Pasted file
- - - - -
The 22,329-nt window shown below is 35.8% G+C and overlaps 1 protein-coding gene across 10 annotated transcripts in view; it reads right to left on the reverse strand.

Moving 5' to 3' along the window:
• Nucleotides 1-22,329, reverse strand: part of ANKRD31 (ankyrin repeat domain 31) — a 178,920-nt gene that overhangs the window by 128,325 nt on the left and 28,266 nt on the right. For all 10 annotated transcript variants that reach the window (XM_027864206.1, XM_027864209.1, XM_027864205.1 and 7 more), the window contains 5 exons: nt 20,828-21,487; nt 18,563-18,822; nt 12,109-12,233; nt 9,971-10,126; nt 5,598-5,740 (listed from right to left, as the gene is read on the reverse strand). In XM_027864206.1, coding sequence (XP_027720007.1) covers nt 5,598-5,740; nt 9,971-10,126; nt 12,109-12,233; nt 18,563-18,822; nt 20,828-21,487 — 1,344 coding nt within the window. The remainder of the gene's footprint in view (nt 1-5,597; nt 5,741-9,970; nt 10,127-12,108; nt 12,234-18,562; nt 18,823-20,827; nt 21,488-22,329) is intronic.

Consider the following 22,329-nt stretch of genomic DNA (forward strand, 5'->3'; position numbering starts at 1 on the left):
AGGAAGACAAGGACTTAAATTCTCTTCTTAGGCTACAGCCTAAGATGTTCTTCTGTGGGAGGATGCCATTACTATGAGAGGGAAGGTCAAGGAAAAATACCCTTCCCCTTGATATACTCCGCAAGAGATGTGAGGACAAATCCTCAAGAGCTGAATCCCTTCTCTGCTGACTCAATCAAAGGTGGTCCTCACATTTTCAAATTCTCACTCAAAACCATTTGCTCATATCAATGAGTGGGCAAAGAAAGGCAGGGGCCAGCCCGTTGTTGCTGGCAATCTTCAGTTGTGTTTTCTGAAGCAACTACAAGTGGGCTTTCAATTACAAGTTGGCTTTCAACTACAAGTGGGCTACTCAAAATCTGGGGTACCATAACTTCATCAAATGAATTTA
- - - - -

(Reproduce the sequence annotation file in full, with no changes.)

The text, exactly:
The 22,329-nt window shown below is 35.8% G+C and overlaps 1 protein-coding gene across 10 annotated transcripts in view; it reads right to left on the reverse strand.

Moving 5' to 3' along the window:
• Nucleotides 1-22,329, reverse strand: part of ANKRD31 (ankyrin repeat domain 31) — a 178,920-nt gene that overhangs the window by 128,325 nt on the left and 28,266 nt on the right. For all 10 annotated transcript variants that reach the window (XM_027864206.1, XM_027864209.1, XM_027864205.1 and 7 more), the window contains 5 exons: nt 20,828-21,487; nt 18,563-18,822; nt 12,109-12,233; nt 9,971-10,126; nt 5,598-5,740 (listed from right to left, as the gene is read on the reverse strand). In XM_027864206.1, coding sequence (XP_027720007.1) covers nt 5,598-5,740; nt 9,971-10,126; nt 12,109-12,233; nt 18,563-18,822; nt 20,828-21,487 — 1,344 coding nt within the window. The remainder of the gene's footprint in view (nt 1-5,597; nt 5,741-9,970; nt 10,127-12,108; nt 12,234-18,562; nt 18,823-20,827; nt 21,488-22,329) is intronic.

Consider the following 22,329-nt stretch of genomic DNA (forward strand, 5'->3'; position numbering starts at 1 on the left):
AGGAAGACAAGGACTTAAATTCTCTTCTTAGGCTACAGCCTAAGATGTTCTTCTGTGGGAGGATGCCATTACTATGAGAGGGAAGGTCAAGGAAAAATACCCTTCCCCTTGATATACTCCGCAAGAGATGTGAGGACAAATCCTCAAGAGCTGAATCCCTTCTCTGCTGACTCAATCAAAGGTGGTCCTCACATTTTCAAATTCTCACTCAAAACCATTTGCTCATATCAATGAGTGGGCAAAGAAAGGCAGGGGCCAGCCCGTTGTTGCTGGCAATCTTCAGTTGTGTTTTCTGAAGCAACTACAAGTGGGCTTTCAATTACAAGTTGGCTTTCAACTACAAGTGGGCTACTCAAAATCTGGGGTACCATAACTTCATCAAATGAATTTA